Encumbrance Certificate | Meaning, Types, Importance and Application Process

Encumbrance Certificate: When buying a property, an individual must have knowledge about basic, yet important documentation for legal purposes. These important documents are:

  • Encumbrance Certificate (EC)
  • Completion Certificate (CC)
  • Occupancy Certificate  (OC)

In this article, we shall take a look at the encumbrance certificate and its related information.

Students can find more about certificates, explore the types used for academic purposes, professional purposes and more.

What is an Encumbrance Certificate?

An encumbrance certificate is often used in the context of real estate. The certificate denotes that a particular property is free from any monetary or legal liability such as a mortgage or a loan. Hence, when purchasing a property, it is quite an important aspect. In fact, the term “encumbrance” refers to a charge or a liability that is created on a specific property that is held as collateral against a mortgage or a loan.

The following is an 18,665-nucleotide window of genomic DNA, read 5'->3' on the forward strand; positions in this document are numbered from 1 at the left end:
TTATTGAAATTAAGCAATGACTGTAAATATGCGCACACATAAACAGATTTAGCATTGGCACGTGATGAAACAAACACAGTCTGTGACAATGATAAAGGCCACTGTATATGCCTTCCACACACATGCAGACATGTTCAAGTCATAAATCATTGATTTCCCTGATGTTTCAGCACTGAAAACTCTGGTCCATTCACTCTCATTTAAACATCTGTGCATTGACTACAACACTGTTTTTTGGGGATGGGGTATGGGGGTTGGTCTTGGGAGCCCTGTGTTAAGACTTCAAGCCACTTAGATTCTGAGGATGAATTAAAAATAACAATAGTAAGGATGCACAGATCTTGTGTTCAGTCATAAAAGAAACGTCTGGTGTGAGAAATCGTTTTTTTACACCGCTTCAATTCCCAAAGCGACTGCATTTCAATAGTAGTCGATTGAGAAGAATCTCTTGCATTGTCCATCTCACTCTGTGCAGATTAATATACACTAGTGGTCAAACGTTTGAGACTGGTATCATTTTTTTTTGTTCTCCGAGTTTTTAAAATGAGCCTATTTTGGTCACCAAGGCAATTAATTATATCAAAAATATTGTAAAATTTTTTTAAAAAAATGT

Importance/ Need of an Encumbrance Certificate

A homebuyer must obtain an encumbrance certificate for the following purposes:

  • Secure legal title over the property
  • Ensure the eligibility for obtaining loans from financial institutions

Contents of an EC

An EC contains all the past transactions which are done on the property during the period for which encumbrance certificate is sought. In other words, it contains all the transactions related to the purchase, sale or any other mortgage on the property which are registered with the registrar’s office.